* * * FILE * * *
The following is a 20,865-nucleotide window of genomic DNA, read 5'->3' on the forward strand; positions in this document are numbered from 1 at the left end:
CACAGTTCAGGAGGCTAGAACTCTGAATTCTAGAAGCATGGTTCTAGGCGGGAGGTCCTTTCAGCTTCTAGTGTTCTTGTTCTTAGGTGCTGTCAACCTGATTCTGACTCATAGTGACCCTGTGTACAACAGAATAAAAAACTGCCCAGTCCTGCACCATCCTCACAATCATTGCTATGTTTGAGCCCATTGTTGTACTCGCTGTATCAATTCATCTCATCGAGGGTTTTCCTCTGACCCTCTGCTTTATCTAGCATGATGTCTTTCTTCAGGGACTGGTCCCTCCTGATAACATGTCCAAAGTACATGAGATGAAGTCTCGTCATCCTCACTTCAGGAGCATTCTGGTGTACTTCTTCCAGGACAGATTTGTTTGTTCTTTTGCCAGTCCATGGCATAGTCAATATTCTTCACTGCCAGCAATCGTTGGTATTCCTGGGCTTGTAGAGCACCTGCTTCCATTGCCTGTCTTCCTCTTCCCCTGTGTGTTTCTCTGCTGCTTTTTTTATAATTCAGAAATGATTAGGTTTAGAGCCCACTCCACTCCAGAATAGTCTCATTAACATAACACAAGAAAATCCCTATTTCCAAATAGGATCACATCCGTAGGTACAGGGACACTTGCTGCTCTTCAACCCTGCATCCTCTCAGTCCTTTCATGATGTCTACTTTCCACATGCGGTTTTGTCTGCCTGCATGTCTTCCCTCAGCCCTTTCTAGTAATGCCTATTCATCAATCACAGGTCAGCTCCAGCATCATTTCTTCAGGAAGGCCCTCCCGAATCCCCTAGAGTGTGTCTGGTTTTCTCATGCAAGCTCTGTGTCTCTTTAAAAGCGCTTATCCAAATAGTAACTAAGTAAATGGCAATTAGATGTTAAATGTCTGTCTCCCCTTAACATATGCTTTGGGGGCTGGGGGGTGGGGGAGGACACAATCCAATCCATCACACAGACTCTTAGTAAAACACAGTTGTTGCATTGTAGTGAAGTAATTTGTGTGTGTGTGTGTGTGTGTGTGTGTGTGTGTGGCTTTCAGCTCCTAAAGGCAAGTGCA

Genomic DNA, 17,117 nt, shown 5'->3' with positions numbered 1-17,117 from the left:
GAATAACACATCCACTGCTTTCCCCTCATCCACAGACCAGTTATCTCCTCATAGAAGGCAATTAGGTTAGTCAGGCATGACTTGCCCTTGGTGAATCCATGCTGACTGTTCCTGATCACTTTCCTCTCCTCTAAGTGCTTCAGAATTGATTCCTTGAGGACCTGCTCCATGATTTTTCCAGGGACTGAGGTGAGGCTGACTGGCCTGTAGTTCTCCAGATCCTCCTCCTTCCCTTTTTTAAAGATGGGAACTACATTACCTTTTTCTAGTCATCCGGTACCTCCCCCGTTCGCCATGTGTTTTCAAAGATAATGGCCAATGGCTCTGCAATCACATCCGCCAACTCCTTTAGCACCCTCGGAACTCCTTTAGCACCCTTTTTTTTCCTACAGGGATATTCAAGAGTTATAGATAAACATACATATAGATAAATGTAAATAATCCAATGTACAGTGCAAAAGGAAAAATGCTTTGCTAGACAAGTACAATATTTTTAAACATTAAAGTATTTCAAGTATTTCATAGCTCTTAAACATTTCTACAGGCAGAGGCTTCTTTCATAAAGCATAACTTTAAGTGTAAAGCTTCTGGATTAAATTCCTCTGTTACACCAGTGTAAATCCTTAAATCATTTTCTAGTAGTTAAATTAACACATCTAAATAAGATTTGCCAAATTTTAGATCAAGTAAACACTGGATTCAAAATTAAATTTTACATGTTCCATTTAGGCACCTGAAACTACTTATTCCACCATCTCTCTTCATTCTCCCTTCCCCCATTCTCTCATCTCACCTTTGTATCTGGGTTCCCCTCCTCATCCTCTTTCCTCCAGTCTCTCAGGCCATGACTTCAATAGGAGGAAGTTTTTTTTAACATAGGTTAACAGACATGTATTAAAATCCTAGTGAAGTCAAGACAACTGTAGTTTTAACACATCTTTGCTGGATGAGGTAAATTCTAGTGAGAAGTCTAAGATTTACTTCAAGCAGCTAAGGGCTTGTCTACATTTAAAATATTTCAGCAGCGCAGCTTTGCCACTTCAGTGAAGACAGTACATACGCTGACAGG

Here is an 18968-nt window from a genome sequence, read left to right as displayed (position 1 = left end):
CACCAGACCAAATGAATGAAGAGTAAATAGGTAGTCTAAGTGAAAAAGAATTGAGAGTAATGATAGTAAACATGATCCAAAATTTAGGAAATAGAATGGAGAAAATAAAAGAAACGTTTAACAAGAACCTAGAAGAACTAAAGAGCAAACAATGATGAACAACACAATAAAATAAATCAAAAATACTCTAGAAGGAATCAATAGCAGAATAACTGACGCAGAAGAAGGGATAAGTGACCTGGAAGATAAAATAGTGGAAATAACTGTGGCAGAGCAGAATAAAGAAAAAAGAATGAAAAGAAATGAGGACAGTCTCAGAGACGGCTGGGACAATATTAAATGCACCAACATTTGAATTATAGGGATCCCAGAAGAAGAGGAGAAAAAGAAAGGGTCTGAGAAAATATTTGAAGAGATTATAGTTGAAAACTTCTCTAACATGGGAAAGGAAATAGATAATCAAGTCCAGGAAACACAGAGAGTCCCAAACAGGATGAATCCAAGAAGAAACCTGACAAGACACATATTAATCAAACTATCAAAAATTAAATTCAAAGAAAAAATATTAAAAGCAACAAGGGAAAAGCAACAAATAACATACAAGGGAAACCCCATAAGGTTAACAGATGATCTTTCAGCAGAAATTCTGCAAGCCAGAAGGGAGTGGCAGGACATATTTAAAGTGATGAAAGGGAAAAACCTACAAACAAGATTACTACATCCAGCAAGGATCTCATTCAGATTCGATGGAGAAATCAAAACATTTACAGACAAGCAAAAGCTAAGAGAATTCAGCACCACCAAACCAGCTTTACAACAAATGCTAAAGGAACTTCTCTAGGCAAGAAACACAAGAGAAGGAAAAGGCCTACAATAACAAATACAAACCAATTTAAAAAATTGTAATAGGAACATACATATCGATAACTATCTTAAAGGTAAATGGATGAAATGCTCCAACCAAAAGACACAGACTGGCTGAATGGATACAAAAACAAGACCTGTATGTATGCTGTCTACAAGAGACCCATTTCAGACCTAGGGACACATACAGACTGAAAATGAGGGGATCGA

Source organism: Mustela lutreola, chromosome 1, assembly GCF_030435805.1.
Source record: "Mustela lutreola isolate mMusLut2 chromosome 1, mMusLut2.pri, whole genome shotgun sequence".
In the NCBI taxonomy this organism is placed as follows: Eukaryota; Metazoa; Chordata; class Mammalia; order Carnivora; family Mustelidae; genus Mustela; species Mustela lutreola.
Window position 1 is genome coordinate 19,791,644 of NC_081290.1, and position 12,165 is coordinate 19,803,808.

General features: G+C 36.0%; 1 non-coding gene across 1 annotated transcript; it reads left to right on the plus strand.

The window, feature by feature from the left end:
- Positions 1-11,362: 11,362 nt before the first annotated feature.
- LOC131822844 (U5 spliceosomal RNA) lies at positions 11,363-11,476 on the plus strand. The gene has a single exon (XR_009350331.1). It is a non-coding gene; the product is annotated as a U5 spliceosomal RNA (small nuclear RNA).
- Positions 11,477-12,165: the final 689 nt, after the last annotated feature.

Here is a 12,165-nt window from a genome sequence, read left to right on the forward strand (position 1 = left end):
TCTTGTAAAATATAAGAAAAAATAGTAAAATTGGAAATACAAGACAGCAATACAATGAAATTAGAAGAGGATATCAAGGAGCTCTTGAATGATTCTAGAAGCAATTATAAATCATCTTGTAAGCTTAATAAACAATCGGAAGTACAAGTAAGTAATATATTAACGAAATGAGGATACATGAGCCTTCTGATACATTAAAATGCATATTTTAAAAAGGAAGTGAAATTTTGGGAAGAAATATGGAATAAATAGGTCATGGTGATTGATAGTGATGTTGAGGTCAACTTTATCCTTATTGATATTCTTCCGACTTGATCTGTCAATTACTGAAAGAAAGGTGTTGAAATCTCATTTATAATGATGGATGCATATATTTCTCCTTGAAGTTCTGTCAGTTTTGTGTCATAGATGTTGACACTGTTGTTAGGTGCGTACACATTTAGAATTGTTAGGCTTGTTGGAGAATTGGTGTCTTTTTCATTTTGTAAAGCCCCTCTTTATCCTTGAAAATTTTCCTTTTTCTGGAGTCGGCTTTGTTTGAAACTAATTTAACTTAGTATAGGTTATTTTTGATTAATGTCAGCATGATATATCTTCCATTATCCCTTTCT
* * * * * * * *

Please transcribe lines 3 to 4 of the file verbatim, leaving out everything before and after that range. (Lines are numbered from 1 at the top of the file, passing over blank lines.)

Genomic DNA, 17,117 nt, shown 5'->3' with positions numbered 1-17,117 from the left:
GAATAACACATCCACTGCTTTCCCCTCATCCACAGACCAGTTATCTCCTCATAGAAGGCAATTAGGTTAGTCAGGCATGACTTGCCCTTGGTGAATCCATGCTGACTGTTCCTGATCACTTTCCTCTCCTCTAAGTGCTTCAGAATTGATTCCTTGAGGACCTGCTCCATGATTTTTCCAGGGACTGAGGTGAGGCTGACTGGCCTGTAGTTCTCCAGATCCTCCTCCTTCCCTTTTTTAAAGATGGGAACTACATTACCTTTTTCTAGTCATCCGGTACCTCCCCCGTTCGCCATGTGTTTTCAAAGATAATGGCCAATGGCTCTGCAATCACATCCGCCAACTCCTTTAGCACCCTCGGAACTCCTTTAGCACCCTTTTTTTTCCTACAGGGATATTCAAGAGTTATAGATAAACATACATATAGATAAATGTAAATAATCCAATGTACAGTGCAAAAGGAAAAATGCTTTGCTAGACAAGTACAATATTTTTAAACATTAAAGTATTTCAAGTATTTCATAGCTCTTAAACATTTCTACAGGCAGAGGCTTCTTTCATAAAGCATAACTTTAAGTGTAAAGCTTCTGGATTAAATTCCTCTGTTACACCAGTGTAAATCCTTAAATCATTTTCTAGTAGTTAAATTAACACATCTAAATAAGATTTGCCAAATTTTAGATCAAGTAAACACTGGATTCAAAATTAAATTTTACATGTTCCATTTAGGCACCTGAAACTACTTATTCCACCATCTCTCTTCATTCTCCCTTCCCCCATTCTCTCATCTCACCTTTGTATCTGGGTTCCCCTCCTCATCCTCTTTCCTCCAGTCTCTCAGGCCATGACTTCAATAGGAGGAAGTTTTTTTTAACATAGGTTAACAGACATGTATTAAAATCCTAGTGAAGTCAAGACAACTGTAGTTTTAACACATCTTTGCTGGATGAGGTAAATTCTAGTGAGAAGTCTAAGATTTACTTCAAGCAGCTAAGGGCTTGTCTACATTTAAAATATTTCAGCAGCGCAGCTTTGCCACTTCAGTGAAGACAGTACATACGCTGACAGG